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Aviation in climate protection: Airlines are reacting to climate debates

Updated June 12, 2019, 16:41

In Sweden the word everyone knows: flying shame, the ecologically motivated shame of using an airplane. For fast-growing air traffic is considered a climate killer. But due to lack of alternative propulsion, jets will burn fossil kerosene for many years and blow the climate-damaging CO2 into the atmosphere. Industry is struggling for its image.

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Still, "flying ash" is just a common slogan, especially in Scandinavia. Neither on the German or international aviation market, customers will refrain from a noticeable booking of air travel – after the Swedish activist Greta Thunberg, called the "Greta effect".

According to the IATA Air Transport Association, global passenger numbers will increase by 5% to 4.6 billion this year and the industry is likely to reap net profit for the tenth consecutive year.

However, the image of the industry has received considerable scratches during climate change. "They are jointly responsible for the diving on our planet," for example, the Friday for the Future activist Maximilian Remmers threw CEO of Lufthansa Karsten Shore at this year's annual general meeting.

Although aviation accounts for just under 3% of global CO2 emissions, there is a lack of positive prospects in this sector given the continuing global growth.

Internal combustion engines are the only option

Unlike ground traffic or energy production, there is no technical alternative to internal combustion engines for aircraft in the medium term. The enormous energy needs of aviation engines quickly push battery-electric solutions to a minimum, fuel cell aircraft are still in a research phase. It would be possible for a flight without emissions.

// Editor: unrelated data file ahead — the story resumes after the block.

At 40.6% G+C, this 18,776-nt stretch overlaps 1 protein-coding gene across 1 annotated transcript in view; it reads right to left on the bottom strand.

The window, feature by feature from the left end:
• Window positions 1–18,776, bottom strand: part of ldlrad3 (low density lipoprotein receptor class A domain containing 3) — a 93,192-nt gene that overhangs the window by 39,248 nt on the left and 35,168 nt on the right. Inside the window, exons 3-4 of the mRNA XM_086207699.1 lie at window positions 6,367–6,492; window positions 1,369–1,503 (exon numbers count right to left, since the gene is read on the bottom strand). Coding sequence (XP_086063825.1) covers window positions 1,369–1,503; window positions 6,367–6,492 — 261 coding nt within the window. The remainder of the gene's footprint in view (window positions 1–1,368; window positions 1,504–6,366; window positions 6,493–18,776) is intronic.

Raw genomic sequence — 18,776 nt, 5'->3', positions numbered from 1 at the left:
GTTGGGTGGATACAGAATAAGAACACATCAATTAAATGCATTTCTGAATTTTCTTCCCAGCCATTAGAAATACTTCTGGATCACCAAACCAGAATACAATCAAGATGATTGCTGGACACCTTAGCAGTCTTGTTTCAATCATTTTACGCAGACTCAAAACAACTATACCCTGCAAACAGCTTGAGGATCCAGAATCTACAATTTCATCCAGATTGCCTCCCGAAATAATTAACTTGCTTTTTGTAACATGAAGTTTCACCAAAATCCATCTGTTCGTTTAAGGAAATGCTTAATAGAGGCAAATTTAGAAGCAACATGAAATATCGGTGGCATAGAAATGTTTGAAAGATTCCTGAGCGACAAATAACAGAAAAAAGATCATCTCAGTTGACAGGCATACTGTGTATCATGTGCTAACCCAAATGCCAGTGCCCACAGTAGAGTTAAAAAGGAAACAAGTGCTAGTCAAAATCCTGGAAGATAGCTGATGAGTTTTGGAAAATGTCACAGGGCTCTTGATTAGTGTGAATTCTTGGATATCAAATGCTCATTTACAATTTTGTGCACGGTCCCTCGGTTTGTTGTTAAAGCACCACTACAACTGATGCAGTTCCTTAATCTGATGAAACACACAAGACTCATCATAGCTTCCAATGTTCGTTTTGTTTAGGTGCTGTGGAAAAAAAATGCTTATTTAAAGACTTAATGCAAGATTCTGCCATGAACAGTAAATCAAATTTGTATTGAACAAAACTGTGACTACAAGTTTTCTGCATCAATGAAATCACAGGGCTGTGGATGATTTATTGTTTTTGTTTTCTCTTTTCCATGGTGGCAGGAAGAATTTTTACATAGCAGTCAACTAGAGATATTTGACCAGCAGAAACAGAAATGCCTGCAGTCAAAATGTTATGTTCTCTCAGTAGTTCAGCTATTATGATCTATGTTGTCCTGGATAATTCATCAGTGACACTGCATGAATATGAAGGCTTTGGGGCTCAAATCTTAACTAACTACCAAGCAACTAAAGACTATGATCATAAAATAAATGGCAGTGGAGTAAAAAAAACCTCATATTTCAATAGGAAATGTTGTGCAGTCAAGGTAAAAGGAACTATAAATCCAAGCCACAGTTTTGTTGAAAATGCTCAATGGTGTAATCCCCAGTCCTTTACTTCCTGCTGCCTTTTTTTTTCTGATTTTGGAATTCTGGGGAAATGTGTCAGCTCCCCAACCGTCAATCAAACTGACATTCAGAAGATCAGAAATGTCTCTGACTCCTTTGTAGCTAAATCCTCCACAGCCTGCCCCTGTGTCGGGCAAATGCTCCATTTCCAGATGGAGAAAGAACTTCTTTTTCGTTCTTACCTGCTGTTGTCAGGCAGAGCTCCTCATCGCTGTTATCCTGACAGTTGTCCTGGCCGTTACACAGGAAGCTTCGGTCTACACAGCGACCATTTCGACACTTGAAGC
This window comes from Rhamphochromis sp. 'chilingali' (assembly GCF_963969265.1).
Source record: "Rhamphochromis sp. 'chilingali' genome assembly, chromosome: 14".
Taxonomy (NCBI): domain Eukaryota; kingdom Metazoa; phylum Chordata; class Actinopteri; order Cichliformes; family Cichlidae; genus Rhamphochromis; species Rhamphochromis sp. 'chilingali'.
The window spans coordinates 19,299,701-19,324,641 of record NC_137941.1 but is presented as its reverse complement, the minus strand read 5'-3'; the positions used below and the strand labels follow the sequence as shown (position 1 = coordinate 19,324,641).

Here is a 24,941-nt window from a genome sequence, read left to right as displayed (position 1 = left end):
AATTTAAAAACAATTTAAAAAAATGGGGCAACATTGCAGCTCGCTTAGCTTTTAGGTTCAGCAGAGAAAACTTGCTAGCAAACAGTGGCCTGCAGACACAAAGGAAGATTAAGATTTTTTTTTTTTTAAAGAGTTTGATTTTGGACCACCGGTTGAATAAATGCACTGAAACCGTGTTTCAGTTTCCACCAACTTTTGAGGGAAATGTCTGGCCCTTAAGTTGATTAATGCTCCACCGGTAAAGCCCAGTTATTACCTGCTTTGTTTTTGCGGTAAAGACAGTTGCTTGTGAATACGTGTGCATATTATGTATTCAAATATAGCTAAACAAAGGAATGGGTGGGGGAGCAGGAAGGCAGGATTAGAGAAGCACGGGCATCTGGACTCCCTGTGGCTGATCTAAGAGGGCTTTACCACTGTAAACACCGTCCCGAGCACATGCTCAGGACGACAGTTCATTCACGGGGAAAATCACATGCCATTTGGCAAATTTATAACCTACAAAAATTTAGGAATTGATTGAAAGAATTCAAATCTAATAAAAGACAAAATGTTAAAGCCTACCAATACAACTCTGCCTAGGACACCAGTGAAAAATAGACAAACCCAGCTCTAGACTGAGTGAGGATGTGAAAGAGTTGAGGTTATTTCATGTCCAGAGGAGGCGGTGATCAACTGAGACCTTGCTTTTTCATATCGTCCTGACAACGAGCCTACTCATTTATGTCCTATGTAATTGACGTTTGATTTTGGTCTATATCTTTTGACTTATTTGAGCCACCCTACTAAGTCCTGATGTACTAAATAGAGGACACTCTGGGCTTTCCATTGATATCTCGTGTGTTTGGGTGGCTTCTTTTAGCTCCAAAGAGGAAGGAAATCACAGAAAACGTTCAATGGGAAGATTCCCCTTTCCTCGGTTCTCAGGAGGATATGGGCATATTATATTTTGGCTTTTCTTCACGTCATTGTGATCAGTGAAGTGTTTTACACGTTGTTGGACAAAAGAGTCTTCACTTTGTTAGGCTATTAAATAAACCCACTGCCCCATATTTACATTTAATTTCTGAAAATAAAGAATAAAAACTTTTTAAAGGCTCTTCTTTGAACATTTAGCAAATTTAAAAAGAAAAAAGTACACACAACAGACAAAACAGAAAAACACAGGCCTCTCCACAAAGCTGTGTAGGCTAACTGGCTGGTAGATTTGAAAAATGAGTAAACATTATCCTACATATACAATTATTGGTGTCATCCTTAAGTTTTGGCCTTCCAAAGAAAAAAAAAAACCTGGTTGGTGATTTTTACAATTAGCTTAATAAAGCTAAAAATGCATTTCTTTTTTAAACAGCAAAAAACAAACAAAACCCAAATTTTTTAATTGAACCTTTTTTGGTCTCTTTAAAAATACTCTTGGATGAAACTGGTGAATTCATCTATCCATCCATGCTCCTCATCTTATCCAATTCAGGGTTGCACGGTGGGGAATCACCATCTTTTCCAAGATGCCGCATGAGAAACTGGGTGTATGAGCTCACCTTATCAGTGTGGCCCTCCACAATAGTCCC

A climate-appropriate intermediate step will be the use of renewable fuels, as in the case of cars. Since 2008, bio-kerosene has been tested in civil aviation and since 2016 has been using United United for regular traffic. Lufthansa has also tested bio-fuel but indicated low availability and very high prices.

In the foreseeable future, the rapid modernization of the fleet will remain the largest lever of airlines to make it more environmentally friendly. Irish low-cost airline Ryanair says it emits the lowest CO2 emissions in the European aviation industry at 66 grams per passenger kilometer. The high use of the jets (96%) and the low average age of the fleet of only six years are useful here.

Ryanair has benefited from rapid growth in recent years to date about 475 aircraft. The fact that the Irish have ordered another 210 aircraft and wants to increase the number of passengers from the last 153 million to more than 200 million in 2024 but also shows the growth problem.

All of these flyers must be filled first: Ryanair promises to continue to lower prices as an incentive that many believe is the true cause of continued growth, at least in Europe.